Peters arguments over the money not going to him are very much like his arguments over repaying the $158,000.

    Basically, Peters seeks to ignore the morality and ethics of the issue and behave as if he is above the law.

    I do not care whether he is NZ First, National, Green or Labour quite frankly that is not acceptable.

    Any politician who condones Peters actions in this regard is to some extent tainted by association.

    Further, if he gets away with his jesuitical construction then it will be wrong. Further it will expose the appalling mess that our electoral finance laws remain in.

    Whilst I have no regard for Helen Clark, I am surprised at her ongoing public support for Peters, I should have thought she should just say ‘no comment’ on the matter.

    My wife heard Peters lawyer interviewed on Morning Report and thought he was not very credible.

    At the end of the day the issue is not to some extent the legality, but whether public opinion will accept his protestations and if they do, it will further encourage Peters to bluster, bully and pander to much of the lower common denominator in the national psyche with his increasingly crude populism and xenophobic, racist hyperbole.

    I do not think it very difficult to compare Peters with Oswald Mosley, both gifted, both once seen as leaders, both leaders of cults, both personally charming and both incapable of seeing the error of their ways.

  4. Inventory2 Says:

    I take your point JP, but surely, it is the INTENT of the donation, and not the physical place where it goes which is pivotal here. Peters had a personal liability for the legal costs of Peters v Clarkson, which included costs of $40,000 being awarded against him by the learned Justices. Glenn paid the money to Henry or to some other solicitor in consideration of that debt. Glenn’s donation reduced Peters’s debt to Henry and to Clarkson. Therefore Peters directly benefitted from it, even though the money never physically passed through his hands.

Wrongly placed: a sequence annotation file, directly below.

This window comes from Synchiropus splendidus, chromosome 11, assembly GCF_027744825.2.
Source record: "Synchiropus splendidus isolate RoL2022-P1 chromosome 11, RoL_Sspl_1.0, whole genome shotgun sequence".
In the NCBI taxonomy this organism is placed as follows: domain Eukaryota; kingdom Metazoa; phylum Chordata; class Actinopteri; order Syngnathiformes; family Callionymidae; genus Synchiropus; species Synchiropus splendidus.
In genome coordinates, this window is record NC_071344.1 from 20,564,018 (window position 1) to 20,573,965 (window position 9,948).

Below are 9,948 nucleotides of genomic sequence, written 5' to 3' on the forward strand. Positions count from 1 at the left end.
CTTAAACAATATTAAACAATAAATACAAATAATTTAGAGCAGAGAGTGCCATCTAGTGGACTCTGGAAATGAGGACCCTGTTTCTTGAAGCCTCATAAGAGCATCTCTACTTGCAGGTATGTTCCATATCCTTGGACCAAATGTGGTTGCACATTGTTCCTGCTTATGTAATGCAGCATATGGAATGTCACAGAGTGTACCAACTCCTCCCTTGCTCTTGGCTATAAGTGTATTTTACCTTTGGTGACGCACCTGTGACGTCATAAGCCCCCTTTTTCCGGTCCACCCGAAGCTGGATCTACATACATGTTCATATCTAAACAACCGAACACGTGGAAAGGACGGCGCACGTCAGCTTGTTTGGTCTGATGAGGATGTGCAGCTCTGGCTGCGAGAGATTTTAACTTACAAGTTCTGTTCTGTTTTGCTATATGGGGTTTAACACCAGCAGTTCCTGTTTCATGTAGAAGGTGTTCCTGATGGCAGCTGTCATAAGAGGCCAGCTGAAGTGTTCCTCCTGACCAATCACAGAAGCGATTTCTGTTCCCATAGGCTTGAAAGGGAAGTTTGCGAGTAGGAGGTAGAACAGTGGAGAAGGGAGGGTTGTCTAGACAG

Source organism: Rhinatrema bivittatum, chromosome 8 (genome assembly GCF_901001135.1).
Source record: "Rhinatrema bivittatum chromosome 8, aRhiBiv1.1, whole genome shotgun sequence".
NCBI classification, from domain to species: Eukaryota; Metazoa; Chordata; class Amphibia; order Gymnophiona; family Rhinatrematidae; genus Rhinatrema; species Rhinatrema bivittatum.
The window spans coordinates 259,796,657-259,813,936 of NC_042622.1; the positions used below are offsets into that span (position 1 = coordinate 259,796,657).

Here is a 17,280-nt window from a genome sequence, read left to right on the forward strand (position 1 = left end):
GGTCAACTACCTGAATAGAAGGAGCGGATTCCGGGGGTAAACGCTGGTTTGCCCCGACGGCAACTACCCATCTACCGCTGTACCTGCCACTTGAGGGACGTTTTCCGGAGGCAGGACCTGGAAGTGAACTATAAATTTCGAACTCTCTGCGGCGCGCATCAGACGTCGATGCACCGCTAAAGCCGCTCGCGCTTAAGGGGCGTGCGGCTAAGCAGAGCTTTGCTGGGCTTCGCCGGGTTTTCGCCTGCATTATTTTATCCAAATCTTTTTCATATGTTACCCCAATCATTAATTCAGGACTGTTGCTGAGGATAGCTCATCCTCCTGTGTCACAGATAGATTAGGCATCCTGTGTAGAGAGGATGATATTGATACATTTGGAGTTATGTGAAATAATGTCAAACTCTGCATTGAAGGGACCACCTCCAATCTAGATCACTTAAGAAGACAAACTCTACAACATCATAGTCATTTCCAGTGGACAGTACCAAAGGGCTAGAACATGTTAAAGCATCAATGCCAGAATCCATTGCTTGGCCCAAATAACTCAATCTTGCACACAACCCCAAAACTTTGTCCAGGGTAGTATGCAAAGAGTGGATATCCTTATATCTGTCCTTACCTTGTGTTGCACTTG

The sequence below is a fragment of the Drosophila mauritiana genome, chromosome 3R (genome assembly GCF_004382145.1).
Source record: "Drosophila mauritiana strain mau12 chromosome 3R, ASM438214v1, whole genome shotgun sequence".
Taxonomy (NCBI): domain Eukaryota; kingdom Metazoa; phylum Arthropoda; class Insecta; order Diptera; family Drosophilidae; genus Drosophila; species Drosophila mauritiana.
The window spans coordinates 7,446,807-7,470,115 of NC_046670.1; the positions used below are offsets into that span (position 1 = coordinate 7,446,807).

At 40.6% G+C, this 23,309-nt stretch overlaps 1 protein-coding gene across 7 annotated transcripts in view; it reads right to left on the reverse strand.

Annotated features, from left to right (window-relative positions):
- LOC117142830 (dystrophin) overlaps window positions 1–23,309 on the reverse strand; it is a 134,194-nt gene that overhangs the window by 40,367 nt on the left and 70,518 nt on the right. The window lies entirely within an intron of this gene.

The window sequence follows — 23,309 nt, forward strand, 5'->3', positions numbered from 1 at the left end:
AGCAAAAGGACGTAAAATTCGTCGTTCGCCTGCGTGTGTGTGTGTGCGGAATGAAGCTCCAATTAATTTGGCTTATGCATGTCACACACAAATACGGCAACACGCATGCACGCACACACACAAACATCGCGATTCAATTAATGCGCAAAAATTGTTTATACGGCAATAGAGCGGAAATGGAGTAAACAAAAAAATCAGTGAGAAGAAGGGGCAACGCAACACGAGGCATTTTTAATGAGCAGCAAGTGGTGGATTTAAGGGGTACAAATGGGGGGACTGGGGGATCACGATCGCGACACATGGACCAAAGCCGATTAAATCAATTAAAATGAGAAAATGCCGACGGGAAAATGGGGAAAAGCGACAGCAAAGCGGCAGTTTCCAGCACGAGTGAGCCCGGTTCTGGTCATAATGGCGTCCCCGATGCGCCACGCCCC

5. barnsleybill Says:

    Events have overtaken this post JP. I would be interested in your take on today’s revelations. The byzantine complexities of the finances of Winnie and his party seem to have fused into a big unfathomable mess.
    The Vela link really stinks when you look at the racing cash in this years budget. parliamentary services have some questions to answer and I would pay to get Glenn in front of a mike right now.
    I would not be shocked if he announced that he will not be standing in Tauranga and will instead be retiring.

    Bill, Good point at the end there. I wouldn’t bet against you.